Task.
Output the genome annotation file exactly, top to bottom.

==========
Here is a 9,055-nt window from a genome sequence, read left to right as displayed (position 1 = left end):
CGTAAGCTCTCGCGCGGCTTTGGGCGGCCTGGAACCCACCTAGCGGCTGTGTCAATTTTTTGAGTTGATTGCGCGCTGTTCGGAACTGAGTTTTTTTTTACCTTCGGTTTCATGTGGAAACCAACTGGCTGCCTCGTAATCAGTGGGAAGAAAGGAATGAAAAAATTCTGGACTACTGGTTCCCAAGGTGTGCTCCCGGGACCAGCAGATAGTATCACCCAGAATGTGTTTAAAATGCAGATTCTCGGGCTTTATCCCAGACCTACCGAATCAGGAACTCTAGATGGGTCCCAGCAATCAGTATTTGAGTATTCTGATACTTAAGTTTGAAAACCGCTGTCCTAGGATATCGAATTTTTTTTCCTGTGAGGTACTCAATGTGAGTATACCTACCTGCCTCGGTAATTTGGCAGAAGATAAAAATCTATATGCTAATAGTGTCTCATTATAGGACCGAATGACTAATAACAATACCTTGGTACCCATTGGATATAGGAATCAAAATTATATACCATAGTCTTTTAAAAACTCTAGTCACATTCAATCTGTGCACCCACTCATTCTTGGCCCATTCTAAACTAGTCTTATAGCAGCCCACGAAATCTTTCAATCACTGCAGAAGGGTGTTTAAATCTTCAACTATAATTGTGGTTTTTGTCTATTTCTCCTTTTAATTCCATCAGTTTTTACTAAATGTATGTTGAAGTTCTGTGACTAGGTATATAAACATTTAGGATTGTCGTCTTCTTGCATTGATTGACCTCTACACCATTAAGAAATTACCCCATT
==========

Here is a 9,055-nt window from a genome sequence, read left to right as displayed (position 1 = left end):
CGTAAGCTCTCGCGCGGCTTTGGGCGGCCTGGAACCCACCTAGCGGCTGTGTCAATTTTTTGAGTTGATTGCGCGCTGTTCGGAACTGAGTTTTTTTTTACCTTCGGTTTCATGTGGAAACCAACTGGCTGCCTCGTAATCAGTGGGAAGAAAGGAATGAAAAAATTCTGGACTACTGGTTCCCAAGGTGTGCTCCCGGGACCAGCAGATAGTATCACCCAGAATGTGTTTAAAATGCAGATTCTCGGGCTTTATCCCAGACCTACCGAATCAGGAACTCTAGATGGGTCCCAGCAATCAGTATTTGAGTATTCTGATACTTAAGTTTGAAAACCGCTGTCCTAGGATATCGAATTTTTTTTCCTGTGAGGTACTCAATGTGAGTATACCTACCTGCCTCGGTAATTTGGCAGAAGATAAAAATCTATATGCTAATAGTGTCTCATTATAGGACCGAATGACTAATAACAATACCTTGGTACCCATTGGATATAGGAATCAAAATTATATACCATAGTCTTTTAAAAACTCTAGTCACATTCAATCTGTGCACCCACTCATTCTTGGCCCATTCTAAACTAGTCTTATAGCAGCCCACGAAATCTTTCAATCACTGCAGAAGGGTGTTTAAATCTTCAACTATAATTGTGGTTTTTGTCTATTTCTCCTTTTAATTCCATCAGTTTTTACTAAATGTATGTTGAAGTTCTGTGACTAGGTATATAAACATTTAGGATTGTCGTCTTCTTGCATTGATTGACCTCTACACCATTAAGAAATTACCCCATT